Everyone uses body language during the interview (whether they realize it or not), but very few think about it in advance and modify their body language to produce the most positive effect. Body language is merely the smaller, less prominent nonverbal cues that we give others while communicating. Following are some typical interpretations of body language cues:
Your words tell me a story but your body tells me the whole story.
As you can see, there are far more negatives than positives—possibly more than we are consciously aware of. This list is given not so that you can artificially adopt the positive body language techniques, but more to help you recognize and avoid the negatives. If you have a habit of doing any of the above negatives, remove that action from your pattern of behavior before it sends the wrong signal. Concentrate on removing it now so you will not have to think about it during the interview.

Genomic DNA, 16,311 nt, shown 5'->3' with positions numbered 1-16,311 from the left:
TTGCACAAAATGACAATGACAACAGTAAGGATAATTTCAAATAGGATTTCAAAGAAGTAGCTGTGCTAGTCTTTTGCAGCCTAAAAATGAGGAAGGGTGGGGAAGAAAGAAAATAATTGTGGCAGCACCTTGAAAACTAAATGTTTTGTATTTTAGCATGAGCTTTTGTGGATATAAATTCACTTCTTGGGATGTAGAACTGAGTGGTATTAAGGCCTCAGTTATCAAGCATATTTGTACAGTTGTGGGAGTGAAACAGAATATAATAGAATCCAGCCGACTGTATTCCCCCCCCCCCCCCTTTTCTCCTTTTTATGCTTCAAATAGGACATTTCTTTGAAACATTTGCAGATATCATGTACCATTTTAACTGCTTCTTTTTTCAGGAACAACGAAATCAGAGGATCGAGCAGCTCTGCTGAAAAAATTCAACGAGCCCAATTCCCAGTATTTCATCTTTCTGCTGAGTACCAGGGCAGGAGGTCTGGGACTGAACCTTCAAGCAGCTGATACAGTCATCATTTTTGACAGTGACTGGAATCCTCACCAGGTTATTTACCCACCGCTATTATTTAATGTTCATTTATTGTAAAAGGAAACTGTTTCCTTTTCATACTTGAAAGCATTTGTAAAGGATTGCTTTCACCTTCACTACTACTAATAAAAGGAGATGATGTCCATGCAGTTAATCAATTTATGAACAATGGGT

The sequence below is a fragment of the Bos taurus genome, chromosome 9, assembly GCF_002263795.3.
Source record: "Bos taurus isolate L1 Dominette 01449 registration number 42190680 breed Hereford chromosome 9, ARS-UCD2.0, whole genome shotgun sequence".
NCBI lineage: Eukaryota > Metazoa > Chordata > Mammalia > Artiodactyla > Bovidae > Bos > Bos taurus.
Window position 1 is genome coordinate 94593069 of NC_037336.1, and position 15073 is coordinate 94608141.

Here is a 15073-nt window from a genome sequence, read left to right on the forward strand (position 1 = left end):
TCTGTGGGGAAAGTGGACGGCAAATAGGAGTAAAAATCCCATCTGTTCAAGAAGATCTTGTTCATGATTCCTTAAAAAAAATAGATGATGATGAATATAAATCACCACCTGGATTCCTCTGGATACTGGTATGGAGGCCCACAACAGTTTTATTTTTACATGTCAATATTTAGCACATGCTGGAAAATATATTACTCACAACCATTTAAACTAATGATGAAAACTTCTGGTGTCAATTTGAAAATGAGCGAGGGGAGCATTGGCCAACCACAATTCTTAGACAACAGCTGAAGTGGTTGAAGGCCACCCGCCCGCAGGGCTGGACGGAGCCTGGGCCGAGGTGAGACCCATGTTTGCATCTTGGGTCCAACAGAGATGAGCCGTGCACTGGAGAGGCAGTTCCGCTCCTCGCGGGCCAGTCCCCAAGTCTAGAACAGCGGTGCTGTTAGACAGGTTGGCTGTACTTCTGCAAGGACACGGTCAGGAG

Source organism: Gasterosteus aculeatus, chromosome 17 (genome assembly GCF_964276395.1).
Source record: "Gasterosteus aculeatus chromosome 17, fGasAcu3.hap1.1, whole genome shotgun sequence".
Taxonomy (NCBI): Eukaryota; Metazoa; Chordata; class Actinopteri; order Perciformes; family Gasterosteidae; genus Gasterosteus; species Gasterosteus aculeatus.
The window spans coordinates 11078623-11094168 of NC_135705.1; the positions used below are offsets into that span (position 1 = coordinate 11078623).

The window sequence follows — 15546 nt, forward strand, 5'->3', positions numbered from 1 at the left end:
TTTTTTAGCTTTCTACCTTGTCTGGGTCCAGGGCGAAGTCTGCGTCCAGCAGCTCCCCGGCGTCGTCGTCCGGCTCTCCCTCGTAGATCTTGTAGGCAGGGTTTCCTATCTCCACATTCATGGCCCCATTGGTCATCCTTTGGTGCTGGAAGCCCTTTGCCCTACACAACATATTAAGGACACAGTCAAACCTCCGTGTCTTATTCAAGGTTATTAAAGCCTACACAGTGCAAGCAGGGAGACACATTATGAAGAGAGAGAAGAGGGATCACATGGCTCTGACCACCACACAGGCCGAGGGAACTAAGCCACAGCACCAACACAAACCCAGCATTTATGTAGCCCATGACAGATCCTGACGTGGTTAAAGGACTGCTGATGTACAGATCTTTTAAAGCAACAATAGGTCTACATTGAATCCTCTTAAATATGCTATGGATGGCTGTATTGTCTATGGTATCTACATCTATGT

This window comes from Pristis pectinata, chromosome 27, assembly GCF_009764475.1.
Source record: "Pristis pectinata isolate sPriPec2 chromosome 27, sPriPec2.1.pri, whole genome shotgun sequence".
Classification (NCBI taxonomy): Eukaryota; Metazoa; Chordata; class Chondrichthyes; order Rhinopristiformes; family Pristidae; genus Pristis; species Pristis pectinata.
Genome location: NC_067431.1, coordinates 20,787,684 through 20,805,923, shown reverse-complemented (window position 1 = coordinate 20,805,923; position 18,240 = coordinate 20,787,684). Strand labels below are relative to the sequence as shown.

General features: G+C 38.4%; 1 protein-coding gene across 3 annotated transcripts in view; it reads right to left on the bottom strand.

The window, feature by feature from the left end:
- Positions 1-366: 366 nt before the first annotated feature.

And keep in mind the person on the other side of the desk. As you talk with an interviewer, be aware of (although not preoccupied with) their body language and nonverbal cues. Do not try to read more than is actually being communicated, but try to develop a sense of the interviewer's reception of you. The most obvious example is the smile connection—when your smile brings about a smile from the interviewer. Do your best to stay connected with your interviewer—both verbally and nonverbally.